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Stocks close down, extending last week’s losses

Wall Street extended last week’s losses Monday, closing down as investors remained concerned about growth, and skeptical a Federal Reserve credit auction will help.
/ Source: The Associated Press

Wall Street extended last week's losses Monday as investors remained concerned about flagging growth and rising prices, and were skeptical that a special Federal Reserve credit auction will be a solution.

The Dow Jones industrial average fell more than 170 points and all the major indexes lost at least 1 percent.

Investors remained nervous even as the Fed offered $20 billion in 28-day credit through an auction Monday. The central bank will not release the results until Wednesday, but the aim of the auction is to encourage commercial banks to borrow from the Fed. That, in turn, is designed to boost banks' lending to businesses and consumers and keep the economy humming.

Last week, the Fed disappointed investors when it cut interest rates by only a quarter of a percentage point, which was less than some analysts expected. Wall Street is pleased that policy makers say they will keep trying to lift market confidence, which has dwindled since home foreclosures started soaring, but the market is so far unconvinced that the auction will be enough.

A speech Sunday night by former Fed Chairman Alan Greenspan added to the market's ill humor. Greenspan said "stagflation" — when inflation accelerates and the economy weakens — is a growing possibility, given last week's data showing spiking consumer prices. With inflation on the rise, the Fed, which has reduced the target federal funds rate three times since the summer, might feel less inclined to lower rates again.

Higher inflation is also a problem for consumers, especially during the holiday season. With only a week left until Christmas, sales data have suggested tepid spending by Americans, who are struggling with higher food and energy costs and tumbling home values.

"The consumer is two-thirds of our economy. The consumer holds the key to whether we have a recession in 2008," said Alfred E. Goldman, chief market strategist at A.G. Edwards & Sons Inc. in St. Louis.

The Dow fell 172.65, or 1.29 percent, to 13,167.20, finishing near its low of the session.

Broader stock indicators also declined. The Standard & Poor's 500 index dropped 22.05, or 1.50 percent, to 1,445.90, and the Nasdaq composite index fell 61.28, or 2.32 percent, to 2,574.46.

Peter Cardillo, chief market economist at Avalon Partners Inc., said the market is also volatile ahead of Friday's "quadruple witching," a quarterly occurrence during which contracts expire for stock index futures, stock index options, stock options and single stock futures.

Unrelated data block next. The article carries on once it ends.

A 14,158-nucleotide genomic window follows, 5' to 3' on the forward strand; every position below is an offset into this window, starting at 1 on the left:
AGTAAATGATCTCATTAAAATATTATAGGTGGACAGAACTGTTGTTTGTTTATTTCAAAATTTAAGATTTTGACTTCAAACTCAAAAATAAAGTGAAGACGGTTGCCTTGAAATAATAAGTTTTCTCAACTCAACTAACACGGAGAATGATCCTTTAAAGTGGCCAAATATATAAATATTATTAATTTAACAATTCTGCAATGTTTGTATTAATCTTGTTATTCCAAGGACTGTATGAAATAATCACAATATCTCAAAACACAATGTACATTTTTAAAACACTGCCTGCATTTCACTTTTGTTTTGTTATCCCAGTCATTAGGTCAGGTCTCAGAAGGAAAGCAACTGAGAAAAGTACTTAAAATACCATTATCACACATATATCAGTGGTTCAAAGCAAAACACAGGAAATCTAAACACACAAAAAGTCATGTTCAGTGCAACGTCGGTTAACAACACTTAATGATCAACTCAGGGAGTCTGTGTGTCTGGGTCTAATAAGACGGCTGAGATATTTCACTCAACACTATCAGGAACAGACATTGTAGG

The expirations magnified Wall Street's mood, which has been downbeat because of uncertainty in the market about the effectiveness of the Fed's actions and the overall economy. "It's going to be a bumpy ride from here till the end of the year," Cardillo said.

President Bush in a speech on Monday said "there's definitely some storm clouds and concern" because of the nation's credit crunch and mortgage problems.

Last week, the Dow dropped 2.10 percent, the S&P 500 fell 2.44 percent, and the Nasdaq lost 2.60 percent.

Government bond prices rose as stocks fell. The yield on the 10-year Treasury note, which moves opposite its price, slipped to 4.15 percent from 4.24 percent late Friday.

The dollar was mixed against other major currencies, while gold prices fell.

Light, sweet crude futures fell 64 cents to settle at $90.63 a barrel on the New York Mercantile Exchange.

In economic data, the U.S. government said the current account deficit, the broadest measure of international trade, narrowed in the third quarter compared with the second quarter, as expected, to the lowest level in two years.

The New York Fed's Empire State Manufacturing Index fell more sharply in December than economists anticipated, while the National Association of Home Builders said its housing market index held steady in November at its lowest level since it started the index in 1985.

Wall Street started 2007 soaring due to strong merger-and-acquisition activity but found little consolation in deal-making Monday.

Diversified manufacturer Ingersoll-Rand Co. said it will buy air conditioner maker Trane Inc. for $10.1 billion. Ingersoll-Rand shares fell $5.58, or 11.4 percent, to $43.60, Trane surged $8.04, or 21.6 percent, to $45.24.

Meanwhile, Aon Corp. said it will sell two insurance units for $2.75 billion in separate cash deals, and the conglomerate Loews Corp. said its board approved a spinoff of cigarette maker Lorillard Inc.

Aon rose 46 cents to $49.40. Loews rose $1.14, or 2.4 percent, to $47.94.

And National Oilwell Varco Inc. said it is buying a smaller Houston-based oil drilling equipment maker, Grant Prideco Inc., for $7.37 billion.

National Oilwell fell $6.68, or 8.6 percent, to $70.69. Grant Prideco rose $6.45, or 13.6 percent, to $53.91.

Declining issues outnumbered advancers by about 4-to-1 on the New York Stock Exchange, where consolidated volume came to 3.42 billion shares compared with 3.25 billion shares traded Friday.

Overseas, Japan's Nikkei stock average fell 1.71 percent, and Hong Kong's Hang Seng index fell 3.51 percent. Britain's FTSE 100 dropped 1.86 percent, Germany's DAX index lost 1.55 percent, and France's CAC-40 declined 1.61 percent.